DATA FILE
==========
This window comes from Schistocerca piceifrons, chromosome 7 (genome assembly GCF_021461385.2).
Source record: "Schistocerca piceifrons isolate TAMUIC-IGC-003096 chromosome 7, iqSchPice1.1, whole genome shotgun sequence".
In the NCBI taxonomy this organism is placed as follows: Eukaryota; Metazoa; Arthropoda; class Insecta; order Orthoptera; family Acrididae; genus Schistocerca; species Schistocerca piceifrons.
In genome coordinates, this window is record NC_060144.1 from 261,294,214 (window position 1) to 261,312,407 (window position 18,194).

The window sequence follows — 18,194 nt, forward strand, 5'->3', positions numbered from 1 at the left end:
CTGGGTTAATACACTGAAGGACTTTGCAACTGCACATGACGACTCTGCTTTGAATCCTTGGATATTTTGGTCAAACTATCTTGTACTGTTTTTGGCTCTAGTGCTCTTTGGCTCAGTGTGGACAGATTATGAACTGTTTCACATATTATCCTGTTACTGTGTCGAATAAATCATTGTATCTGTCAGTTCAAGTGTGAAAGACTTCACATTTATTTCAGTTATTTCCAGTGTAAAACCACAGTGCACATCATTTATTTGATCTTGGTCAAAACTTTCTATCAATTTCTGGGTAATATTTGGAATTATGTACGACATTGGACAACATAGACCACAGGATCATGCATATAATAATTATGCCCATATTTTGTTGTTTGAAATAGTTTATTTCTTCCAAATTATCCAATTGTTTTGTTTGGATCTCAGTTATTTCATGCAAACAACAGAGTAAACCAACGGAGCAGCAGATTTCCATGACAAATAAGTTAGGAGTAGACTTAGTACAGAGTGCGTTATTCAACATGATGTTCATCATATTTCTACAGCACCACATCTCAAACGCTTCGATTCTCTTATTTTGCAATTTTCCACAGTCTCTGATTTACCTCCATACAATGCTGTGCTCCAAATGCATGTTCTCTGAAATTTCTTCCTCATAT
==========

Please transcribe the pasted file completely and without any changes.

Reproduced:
This window comes from Schistocerca piceifrons, chromosome 7 (genome assembly GCF_021461385.2).
Source record: "Schistocerca piceifrons isolate TAMUIC-IGC-003096 chromosome 7, iqSchPice1.1, whole genome shotgun sequence".
In the NCBI taxonomy this organism is placed as follows: Eukaryota; Metazoa; Arthropoda; class Insecta; order Orthoptera; family Acrididae; genus Schistocerca; species Schistocerca piceifrons.
In genome coordinates, this window is record NC_060144.1 from 261,294,214 (window position 1) to 261,312,407 (window position 18,194).

The window sequence follows — 18,194 nt, forward strand, 5'->3', positions numbered from 1 at the left end:
CTGGGTTAATACACTGAAGGACTTTGCAACTGCACATGACGACTCTGCTTTGAATCCTTGGATATTTTGGTCAAACTATCTTGTACTGTTTTTGGCTCTAGTGCTCTTTGGCTCAGTGTGGACAGATTATGAACTGTTTCACATATTATCCTGTTACTGTGTCGAATAAATCATTGTATCTGTCAGTTCAAGTGTGAAAGACTTCACATTTATTTCAGTTATTTCCAGTGTAAAACCACAGTGCACATCATTTATTTGATCTTGGTCAAAACTTTCTATCAATTTCTGGGTAATATTTGGAATTATGTACGACATTGGACAACATAGACCACAGGATCATGCATATAATAATTATGCCCATATTTTGTTGTTTGAAATAGTTTATTTCTTCCAAATTATCCAATTGTTTTGTTTGGATCTCAGTTATTTCATGCAAACAACAGAGTAAACCAACGGAGCAGCAGATTTCCATGACAAATAAGTTAGGAGTAGACTTAGTACAGAGTGCGTTATTCAACATGATGTTCATCATATTTCTACAGCACCACATCTCAAACGCTTCGATTCTCTTATTTTGCAATTTTCCACAGTCTCTGATTTACCTCCATACAATGCTGTGCTCCAAATGCATGTTCTCTGAAATTTCTTCCTCATAT